For illustration, FIG. 1 shows in perspective view a conventional magnetic head gimbal assembly 2 (HGA) positioned over a magnetic disk 4. The head gimbal assembly 2 consists of a slider 6 mounted on a gimbal 8 which is either integral with or rigidly connected to a load beam 10 that comprises a pre-load region 12 and formed rails 22 that provide rigidity to the assembly. The combined gimbal and load beam, which constitute the suspension 11, support the slider portion of the head gimbal assembly. The suspension is in turn attached to a driving mechanism (not shown) by means of a screw or swage mount 14. In operation, the head gimbal assembly 2 is moved by the driving mechanism along the radius of the magnetic disk 4 (arrows A1) so that the slider 6 may be placed rapidly over the appropriate read/write tracks in circumferential direction with respect thereto as the disk is rotated in the direction of arrow A2.

For ease of description, the radial, tangential and vertical directions with respect to the surface of disk 4 are referenced in the figures by x, y and z coordinates, respectively. Thus, the magnetic head slider 6 is supported by the gimbal 8 for controlling pitching and rolling movements as the slider's position changes in the radial (x axis) and circumferential (y axis) directions of the magnetic disk 4. When the magnetic disk is rotated, an air spring is created by the air flowing between the surface of the disk and the rails 16 in the magnetic head slider 6, and the torsional characteristics (roll) of the suspension 11 and gimbal 8 must be such that the slider maintains its dynamic attitude through surface imperfections and vibrations of the rotating disk.

Each suspension consists of a metal portion that is formed from a very thin (in the order of 0.05 mm) metal sheet of homogeneous physical structure, thereby producing suspensions and load beams expected to have uniform torsional characteristics. The suspensions are strategically punched or etched to produce desired dynamic responses to forces that cause flexure, and the rigid structural rails 22 are typically formed in the suspension to provide support according to predetermined design criteria. The pre-load region 12 and the gimbal 8 in the suspension are normally bent with respect to the plane of the swage mount 14 to provide a built-in angle toward the disk surface before engagement with the disk 4 (a 13-degree angle is typical). When in use, the suspension is normally displaced to a condition approaching zero-degree deflection. This deflection creates a force against the slider 6 of the assembly that keeps the slider at the desired nominal flying height during operation (see FIG. 1).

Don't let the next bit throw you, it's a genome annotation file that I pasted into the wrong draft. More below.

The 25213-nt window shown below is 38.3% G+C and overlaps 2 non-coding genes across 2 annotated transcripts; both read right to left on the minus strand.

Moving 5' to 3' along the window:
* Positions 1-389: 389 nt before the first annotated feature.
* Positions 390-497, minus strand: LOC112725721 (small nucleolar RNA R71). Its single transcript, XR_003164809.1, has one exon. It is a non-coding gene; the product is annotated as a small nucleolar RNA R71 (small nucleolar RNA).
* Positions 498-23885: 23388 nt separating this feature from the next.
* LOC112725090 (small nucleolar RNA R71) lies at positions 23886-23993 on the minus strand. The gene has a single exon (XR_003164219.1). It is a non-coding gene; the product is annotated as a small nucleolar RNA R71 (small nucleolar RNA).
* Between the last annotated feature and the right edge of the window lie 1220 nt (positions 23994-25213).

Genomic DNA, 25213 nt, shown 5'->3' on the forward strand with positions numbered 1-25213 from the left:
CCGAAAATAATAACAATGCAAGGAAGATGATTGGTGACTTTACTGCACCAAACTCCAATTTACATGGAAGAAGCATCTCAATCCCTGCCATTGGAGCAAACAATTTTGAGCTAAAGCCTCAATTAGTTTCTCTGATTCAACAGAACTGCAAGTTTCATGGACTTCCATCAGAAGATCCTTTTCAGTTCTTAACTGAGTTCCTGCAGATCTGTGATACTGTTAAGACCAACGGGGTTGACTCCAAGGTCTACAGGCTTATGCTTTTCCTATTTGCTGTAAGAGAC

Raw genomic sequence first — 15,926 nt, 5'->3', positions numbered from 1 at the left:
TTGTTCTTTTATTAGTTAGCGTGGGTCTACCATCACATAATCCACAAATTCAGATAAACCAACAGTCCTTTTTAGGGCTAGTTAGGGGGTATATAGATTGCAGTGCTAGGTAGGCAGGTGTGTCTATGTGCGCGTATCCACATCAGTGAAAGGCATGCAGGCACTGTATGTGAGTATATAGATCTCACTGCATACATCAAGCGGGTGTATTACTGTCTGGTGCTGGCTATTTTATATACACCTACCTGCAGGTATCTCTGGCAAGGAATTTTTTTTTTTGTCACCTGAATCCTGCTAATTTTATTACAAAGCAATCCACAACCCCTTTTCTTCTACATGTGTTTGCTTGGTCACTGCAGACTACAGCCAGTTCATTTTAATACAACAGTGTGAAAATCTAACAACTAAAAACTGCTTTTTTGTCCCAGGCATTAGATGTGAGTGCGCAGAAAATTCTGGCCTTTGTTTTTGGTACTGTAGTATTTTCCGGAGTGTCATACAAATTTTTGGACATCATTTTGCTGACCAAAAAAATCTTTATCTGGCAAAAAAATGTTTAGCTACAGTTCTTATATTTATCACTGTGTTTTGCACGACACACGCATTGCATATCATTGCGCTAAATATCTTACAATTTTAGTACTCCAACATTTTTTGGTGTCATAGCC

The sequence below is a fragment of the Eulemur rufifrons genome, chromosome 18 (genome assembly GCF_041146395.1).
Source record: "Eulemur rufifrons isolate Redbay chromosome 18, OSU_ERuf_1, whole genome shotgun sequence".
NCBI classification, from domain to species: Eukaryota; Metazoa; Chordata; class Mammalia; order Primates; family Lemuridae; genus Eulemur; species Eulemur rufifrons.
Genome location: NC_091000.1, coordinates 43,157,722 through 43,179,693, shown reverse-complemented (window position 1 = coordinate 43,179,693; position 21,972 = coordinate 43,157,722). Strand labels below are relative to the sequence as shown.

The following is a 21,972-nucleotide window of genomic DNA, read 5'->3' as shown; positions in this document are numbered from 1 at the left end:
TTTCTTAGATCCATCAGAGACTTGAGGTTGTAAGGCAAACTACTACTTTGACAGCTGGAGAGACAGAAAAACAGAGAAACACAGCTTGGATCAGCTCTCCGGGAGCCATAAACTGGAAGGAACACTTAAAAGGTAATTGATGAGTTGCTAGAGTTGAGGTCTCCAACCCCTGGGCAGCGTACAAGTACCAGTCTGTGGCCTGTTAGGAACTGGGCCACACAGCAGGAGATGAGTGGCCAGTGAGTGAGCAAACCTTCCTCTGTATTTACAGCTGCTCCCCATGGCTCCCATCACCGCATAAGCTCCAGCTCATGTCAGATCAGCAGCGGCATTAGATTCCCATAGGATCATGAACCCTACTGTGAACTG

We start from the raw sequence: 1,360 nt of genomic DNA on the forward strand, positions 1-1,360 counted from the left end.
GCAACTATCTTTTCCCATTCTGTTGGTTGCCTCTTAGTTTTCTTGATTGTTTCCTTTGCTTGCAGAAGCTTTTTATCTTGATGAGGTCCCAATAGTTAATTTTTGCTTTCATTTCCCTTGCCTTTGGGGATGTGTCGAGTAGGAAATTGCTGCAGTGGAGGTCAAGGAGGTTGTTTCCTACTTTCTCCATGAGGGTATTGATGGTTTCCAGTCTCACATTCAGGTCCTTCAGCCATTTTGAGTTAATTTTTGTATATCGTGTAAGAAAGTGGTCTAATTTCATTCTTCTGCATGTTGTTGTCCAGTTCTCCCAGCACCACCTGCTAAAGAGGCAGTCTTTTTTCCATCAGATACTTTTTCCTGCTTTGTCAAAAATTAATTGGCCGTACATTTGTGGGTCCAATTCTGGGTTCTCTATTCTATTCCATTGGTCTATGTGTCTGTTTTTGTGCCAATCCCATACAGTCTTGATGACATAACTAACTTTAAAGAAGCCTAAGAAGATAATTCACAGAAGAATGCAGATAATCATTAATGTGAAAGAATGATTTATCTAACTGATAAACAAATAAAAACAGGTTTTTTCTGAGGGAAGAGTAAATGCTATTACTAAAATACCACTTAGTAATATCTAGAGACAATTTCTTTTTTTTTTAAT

As magnetic recording technologies continue to evolve, progressive miniaturization of head gimbal assembly components creates critical challenges. One is the tolerance control on the static attitude parameters of the suspension 11 and gimbal 8 as the slider size is reduced. As the slider 6 becomes smaller, the narrower width between its rails results in smaller differential pressure profiles that produce head gimbal assemblies having flying roll characteristics closely correlated to their static roll attributes. Accordingly, flying attitude characteristics may be predicted well by testing the static attitude of the suspensions under controlled conditions.

Thus, in order to ensure the desired dynamic performance of the suspension (pitch, roll and resonance characteristics), each component of the assembly is manufactured according to specific design specifications and is bench tested for predetermined static parameters. The static attitude of each suspension is measured and compared to allowable tolerances. U.S. Pat. No. 5,636,013 describes an instrument for making such static roll and pitch measurements of a suspension that has been mounted on a supporting base to simulate its flying attitude while operating on a magnetic disk. As illustrated in FIG. 2 in a schematic drawing of such an instrument, the suspension 11 is firmly coupled to the support base 24 through the swage mount 14 and is clamped in a static attitude corresponding to the expected dynamic position in operation. The pitch and roll of a measurement point 26 on the suspension 11 (typically on the gimbal 8) with respect to the support base 24 are then measured by means of a collimated light source 28 and a point-range light source 30 having coincidentally directed beams 32,34. Each light beam is reflected from the measurement point 26 to a corresponding sensor array (such as array 36, receiving the light 38 from the point-range source 30), so that z-height measurements and angle measurements can be obtained by triangulation to determine the roll and pitch characteristics of the gimbal 8. In essence, as clearly understood by those skilled in the art, each measurement consists of determining the exact z position of the measurement point 26 on the surface of the gimbal 8 and the angle of the surface with respect to the support base 24 on which the suspension 11 is mounted. A computer 40 electrically coupled to the autocollimation system and point-range sensor system can be used to perform the necessary calculations in known manner.